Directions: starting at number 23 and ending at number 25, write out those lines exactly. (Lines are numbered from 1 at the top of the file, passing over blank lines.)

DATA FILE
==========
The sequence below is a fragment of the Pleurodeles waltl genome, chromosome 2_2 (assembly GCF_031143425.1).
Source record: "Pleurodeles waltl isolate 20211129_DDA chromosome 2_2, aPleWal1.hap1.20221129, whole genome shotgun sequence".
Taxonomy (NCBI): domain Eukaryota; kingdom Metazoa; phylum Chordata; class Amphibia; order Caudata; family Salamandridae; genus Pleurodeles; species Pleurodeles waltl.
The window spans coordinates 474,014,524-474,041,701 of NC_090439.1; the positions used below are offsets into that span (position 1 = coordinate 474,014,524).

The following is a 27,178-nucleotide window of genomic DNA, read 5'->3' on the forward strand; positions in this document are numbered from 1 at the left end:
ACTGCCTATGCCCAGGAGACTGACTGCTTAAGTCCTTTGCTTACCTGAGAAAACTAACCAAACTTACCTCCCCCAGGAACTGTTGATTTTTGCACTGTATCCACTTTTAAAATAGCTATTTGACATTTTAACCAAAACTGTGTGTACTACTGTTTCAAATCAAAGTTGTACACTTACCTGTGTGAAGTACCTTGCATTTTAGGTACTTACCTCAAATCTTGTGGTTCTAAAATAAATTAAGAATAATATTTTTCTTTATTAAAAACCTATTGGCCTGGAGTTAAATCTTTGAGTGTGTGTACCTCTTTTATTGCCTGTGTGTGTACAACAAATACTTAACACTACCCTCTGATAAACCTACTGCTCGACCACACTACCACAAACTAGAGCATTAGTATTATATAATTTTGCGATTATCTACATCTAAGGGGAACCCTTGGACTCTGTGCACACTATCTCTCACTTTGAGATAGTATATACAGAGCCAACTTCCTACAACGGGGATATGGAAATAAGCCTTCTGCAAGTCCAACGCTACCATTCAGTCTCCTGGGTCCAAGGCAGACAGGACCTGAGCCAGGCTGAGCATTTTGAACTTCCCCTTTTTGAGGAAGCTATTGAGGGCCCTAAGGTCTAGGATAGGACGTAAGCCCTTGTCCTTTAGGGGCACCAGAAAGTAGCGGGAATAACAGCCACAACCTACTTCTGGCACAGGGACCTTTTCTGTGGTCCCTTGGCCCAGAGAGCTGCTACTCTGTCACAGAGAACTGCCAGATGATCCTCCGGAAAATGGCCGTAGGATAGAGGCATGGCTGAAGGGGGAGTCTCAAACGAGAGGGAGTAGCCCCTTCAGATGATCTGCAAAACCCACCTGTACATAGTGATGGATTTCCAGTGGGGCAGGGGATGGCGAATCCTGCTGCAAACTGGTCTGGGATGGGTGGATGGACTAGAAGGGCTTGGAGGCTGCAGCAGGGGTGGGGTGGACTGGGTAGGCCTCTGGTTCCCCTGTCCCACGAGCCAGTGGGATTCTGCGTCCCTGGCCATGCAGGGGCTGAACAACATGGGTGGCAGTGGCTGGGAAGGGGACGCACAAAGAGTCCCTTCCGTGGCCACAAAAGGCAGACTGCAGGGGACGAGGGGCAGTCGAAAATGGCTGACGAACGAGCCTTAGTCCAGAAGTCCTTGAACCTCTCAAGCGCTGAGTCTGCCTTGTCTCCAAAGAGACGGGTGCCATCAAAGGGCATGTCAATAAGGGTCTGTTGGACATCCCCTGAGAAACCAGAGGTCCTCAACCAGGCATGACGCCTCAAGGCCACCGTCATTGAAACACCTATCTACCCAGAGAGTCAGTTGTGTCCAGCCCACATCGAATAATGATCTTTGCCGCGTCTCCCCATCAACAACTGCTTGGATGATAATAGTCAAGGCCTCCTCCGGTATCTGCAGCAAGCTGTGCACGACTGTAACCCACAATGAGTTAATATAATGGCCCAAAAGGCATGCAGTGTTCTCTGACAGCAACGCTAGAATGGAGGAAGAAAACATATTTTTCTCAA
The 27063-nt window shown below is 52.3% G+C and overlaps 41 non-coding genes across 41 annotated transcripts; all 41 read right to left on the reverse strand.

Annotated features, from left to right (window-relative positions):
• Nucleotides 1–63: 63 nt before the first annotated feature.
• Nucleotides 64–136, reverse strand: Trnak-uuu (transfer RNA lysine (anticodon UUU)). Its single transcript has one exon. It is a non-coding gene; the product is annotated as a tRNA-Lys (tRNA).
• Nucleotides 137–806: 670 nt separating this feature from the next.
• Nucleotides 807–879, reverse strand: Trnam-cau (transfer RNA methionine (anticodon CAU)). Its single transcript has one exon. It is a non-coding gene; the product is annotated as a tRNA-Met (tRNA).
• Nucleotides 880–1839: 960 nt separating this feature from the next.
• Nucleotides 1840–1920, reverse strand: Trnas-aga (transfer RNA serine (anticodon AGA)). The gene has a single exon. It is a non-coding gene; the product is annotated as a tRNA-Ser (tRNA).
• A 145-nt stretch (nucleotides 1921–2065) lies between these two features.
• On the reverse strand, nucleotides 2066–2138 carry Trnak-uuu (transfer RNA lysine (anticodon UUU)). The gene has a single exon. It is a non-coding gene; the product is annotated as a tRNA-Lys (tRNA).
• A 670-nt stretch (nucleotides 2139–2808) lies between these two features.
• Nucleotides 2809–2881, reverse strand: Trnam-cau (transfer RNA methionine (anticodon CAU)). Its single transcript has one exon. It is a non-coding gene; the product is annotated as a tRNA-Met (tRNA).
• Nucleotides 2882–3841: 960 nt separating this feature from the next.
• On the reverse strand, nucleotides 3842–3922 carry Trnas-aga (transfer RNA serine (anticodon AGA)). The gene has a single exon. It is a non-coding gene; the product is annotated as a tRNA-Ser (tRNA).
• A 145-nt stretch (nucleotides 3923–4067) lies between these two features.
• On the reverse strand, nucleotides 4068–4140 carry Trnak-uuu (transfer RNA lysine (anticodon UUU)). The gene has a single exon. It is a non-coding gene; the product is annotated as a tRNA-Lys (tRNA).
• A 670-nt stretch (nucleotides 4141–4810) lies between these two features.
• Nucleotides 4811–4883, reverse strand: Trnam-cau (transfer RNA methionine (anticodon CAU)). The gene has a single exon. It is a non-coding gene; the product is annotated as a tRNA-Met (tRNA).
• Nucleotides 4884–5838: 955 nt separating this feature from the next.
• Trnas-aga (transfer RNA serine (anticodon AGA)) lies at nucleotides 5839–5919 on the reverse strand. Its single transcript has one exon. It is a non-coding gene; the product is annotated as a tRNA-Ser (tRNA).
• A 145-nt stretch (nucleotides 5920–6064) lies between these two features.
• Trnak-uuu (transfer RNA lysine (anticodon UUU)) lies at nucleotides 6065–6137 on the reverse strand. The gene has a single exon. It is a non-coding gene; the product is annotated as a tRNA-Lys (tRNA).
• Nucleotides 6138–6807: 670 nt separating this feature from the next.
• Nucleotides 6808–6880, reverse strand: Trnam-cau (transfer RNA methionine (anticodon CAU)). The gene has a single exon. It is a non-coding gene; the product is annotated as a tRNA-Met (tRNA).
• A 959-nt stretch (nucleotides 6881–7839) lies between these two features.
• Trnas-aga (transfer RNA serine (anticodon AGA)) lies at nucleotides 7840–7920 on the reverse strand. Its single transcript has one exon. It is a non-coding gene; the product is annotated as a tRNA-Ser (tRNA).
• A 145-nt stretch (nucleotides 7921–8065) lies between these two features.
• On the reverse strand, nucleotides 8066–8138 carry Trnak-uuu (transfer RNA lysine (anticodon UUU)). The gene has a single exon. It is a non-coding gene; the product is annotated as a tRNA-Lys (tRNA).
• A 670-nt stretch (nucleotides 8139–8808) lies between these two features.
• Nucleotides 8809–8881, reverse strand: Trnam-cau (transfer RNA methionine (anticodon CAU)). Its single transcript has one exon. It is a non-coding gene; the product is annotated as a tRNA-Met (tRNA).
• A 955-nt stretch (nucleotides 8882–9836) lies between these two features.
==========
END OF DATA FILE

• A 670-nt stretch (nucleotides 4141–4810) lies between these two features.
• Nucleotides 4811–4883, reverse strand: Trnam-cau (transfer RNA methionine (anticodon CAU)). The gene has a single exon. It is a non-coding gene; the product is annotated as a tRNA-Met (tRNA).
• Nucleotides 4884–5838: 955 nt separating this feature from the next.